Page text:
Everyone uses a mobile device and some of us have even a few of them. Smartphones and tablets are a part of our everyday life and we tend to take them with us everywhere, even to our holidays. One of the biggest uses for these devices is to browse websites, read news and share content on the internet. But is it safe to use these devices outside your home network?
Understand the risks
Our mobile devices are computers as well and there are threats for mobile devices we need to be aware of. When you are using your smartphone or tablet to shop online, online banking or sharing any personal information, you should take the same precautions as when using your personal computer.
You should also keep your mobile devices physically safe, as it is a threat as well. Physical security is obvious but often overlooked, especially with mobile devices. If someone is able to steal your phone, you don’t only lose the physical device, but you could lose your email, social media accounts and a lot of personal information, such as home address, contact and pictures. The thief could potentially steal your whole online presence.
Dangers of public WiFi networks
I have mentioned the use of public WiFi many times before and will do so many times in the future. Public WiFi networks are just a huge risk for the user. If you really need to use one, never log in to your accounts, do online banking or shop while connected to one.
Public WiFi networks, such as the ones in coffee shops, airports, hotels, etc. are a very good opportunity for attackers to intercept information like login credentials, session tokens and basically everything you do online. The attacker could even set up their own free WiFi network for victims to connect to, how do you know the WiFi with the coffee shop name is actually provided by the coffee shop?
It is recommended to turn off the WiFi setting on your device as otherwise it will keep looking for WiFi networks. The problem in this is that if it recognizes a network name, it will automatically connect to it, without actually knowing if it is legitimate or not. When you leave your home, school or workplace, turn off the WiFi to be safe from accidentally connecting to a malicious network.
Is your Bluetooth on or off?
While travelling it is nice to use wireless headphones or hands-free while driving longer distances. But remember to turn Bluetooth off after you stop using it. An attacker could use the active Bluetooth on your device to steal personal information. There have been severe vulnerabilities on the Bluetooth protocol in the past, so it is best to turn it off if you are not using it.
Use your own charger
It is a good practice to always keep your own charger with you and only use it for your device. Do not charge your devices with someone else’s charger or from a computer you do not control. There could be a program running that can steal your data or install malicious software to your phone.
Just look for a plug in the wall for your charger and use that. Public charging stations, shared computers at libraries, hotels or airports should not be used for anything sensitive but also do not charge your phone from them.
Downplay your mobile devices
Yes, we all have these devices, but it might not be a good idea to advertise and show off the newest model you just bought in public. It is also a good idea to be aware of your surroundings and careful with “shoulder surfers”.
Keep your devices locked
Set up a password, pin code, fingerprint, face recognition or any other method to keep your device safe from unauthorized use. If your smartphone or tablet gets stolen the thief is not able to get in and steal your accounts and data before you can log yourself out from the services, change passwords or even locate the device.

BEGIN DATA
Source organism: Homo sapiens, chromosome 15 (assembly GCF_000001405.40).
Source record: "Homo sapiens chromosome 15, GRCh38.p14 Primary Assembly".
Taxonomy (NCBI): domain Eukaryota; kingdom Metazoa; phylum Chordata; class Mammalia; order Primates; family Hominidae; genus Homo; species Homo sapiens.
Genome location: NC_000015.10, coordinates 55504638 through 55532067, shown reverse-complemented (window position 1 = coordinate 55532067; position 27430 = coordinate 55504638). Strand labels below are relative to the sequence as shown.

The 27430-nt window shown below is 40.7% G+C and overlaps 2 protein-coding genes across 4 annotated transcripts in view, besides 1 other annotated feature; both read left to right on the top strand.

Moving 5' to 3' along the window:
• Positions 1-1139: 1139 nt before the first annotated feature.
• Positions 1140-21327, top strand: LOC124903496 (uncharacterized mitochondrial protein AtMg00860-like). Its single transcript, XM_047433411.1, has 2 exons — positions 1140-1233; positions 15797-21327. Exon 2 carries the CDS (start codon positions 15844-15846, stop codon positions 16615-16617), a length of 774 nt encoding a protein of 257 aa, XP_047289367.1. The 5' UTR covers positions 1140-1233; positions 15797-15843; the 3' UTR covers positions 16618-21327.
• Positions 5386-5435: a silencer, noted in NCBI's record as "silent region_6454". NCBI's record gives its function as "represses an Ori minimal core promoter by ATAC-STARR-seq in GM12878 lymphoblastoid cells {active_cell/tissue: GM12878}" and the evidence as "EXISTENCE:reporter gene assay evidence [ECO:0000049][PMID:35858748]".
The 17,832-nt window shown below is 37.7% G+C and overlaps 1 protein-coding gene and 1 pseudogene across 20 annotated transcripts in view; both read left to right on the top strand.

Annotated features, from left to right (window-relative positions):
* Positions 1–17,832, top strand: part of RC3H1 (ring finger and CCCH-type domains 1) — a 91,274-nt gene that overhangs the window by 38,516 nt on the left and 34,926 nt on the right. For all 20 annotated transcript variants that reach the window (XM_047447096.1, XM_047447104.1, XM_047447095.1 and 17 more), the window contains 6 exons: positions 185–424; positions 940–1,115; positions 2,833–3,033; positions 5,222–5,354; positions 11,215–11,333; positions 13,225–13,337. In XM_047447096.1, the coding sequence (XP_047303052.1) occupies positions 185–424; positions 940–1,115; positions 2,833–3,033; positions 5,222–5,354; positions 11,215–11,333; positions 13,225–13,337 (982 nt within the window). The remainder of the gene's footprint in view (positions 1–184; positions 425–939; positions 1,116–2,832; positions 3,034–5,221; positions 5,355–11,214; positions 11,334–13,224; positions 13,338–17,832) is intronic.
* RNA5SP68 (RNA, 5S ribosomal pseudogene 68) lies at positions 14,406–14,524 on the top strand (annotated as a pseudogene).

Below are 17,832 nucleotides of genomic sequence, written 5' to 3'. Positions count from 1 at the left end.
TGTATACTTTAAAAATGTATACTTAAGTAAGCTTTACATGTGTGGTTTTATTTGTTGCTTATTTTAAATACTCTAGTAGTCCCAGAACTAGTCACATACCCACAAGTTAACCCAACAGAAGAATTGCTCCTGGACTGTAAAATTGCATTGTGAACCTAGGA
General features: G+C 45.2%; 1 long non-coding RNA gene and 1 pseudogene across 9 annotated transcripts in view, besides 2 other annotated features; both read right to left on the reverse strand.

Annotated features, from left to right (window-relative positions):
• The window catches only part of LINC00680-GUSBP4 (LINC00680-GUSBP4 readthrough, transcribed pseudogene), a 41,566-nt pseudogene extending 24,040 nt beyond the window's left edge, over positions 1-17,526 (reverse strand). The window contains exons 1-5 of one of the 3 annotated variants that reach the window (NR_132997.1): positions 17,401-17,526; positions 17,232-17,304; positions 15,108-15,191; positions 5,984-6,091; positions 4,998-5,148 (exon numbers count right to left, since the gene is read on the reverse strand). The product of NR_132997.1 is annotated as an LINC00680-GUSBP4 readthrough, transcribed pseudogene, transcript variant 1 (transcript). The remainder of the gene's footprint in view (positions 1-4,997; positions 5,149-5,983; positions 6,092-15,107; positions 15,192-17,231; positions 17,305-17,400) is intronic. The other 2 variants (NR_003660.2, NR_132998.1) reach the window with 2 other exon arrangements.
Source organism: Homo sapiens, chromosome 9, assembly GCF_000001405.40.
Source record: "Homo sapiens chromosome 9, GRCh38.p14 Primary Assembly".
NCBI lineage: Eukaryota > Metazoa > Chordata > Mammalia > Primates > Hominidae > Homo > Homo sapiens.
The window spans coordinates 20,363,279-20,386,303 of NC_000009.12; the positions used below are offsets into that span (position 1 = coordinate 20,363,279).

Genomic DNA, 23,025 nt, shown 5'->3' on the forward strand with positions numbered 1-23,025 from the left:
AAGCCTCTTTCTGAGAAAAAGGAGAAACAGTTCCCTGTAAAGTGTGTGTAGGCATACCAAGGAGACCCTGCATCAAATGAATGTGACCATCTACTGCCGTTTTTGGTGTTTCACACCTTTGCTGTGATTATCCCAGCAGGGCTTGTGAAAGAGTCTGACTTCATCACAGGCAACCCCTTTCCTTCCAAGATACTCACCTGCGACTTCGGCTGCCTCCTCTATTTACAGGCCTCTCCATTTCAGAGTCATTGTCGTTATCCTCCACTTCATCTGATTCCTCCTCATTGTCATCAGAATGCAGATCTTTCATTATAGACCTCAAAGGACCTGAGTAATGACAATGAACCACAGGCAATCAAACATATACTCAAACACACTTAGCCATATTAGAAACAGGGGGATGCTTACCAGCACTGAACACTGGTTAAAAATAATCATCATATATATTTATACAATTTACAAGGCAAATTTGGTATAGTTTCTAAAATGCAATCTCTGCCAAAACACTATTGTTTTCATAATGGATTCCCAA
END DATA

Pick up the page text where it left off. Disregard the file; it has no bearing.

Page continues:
Keep a backup
Always keep a backup so you can restore your data, if you lose your device, it gets stolen or breaks during your holiday or even at home. Store your data to a cloud service or take a backup and store it some other location. Doing this will help you to identify what kind of data you actually have on this device and what kind of data you need to protect from getting lost or destroyed.
Be careful with phishing scams
Phishing scams are used to steal social security numbers, credit card data, login credentials and any other personal or sensitive information. This information is then sold forward or used by the scammers to gain profit.
Phishing can be done in person, in a phone call, via text messages or via email. Email is the most common way for phishing scams but it is good to understand that it could happen outside your email’s inbox as well. Suspicious links or attachments received in text messages or emails should not be opened.
A good thumb rule is that if something sounds too good to be true, it probably is a scam.
What to do – compromised accounts
If you notice that your online account is compromised or you are unable to log in to it, act quickly. Reset your password with your email and take your account back. Be sure to use strong passwords and do not reuse your passwords! You can read more about passwords from my blog post.
If it was your bank account, or your credit card details were used, call the bank or credit card company immediately. The quicker you act and are able to report the fraud, the less impact the attacker can have and it also lessens your personal liability. Change passwords and make them strong and unique.
What to do – device is lost or stolen
If your device is lost or stolen, report the incident to the authorities. The authority can be the police, hotel, restaurant or conference staff. If the device contained sensitive company information, report it to the company immediately so they are able to act accordingly. Consider using a device locator to find your lost or stolen device.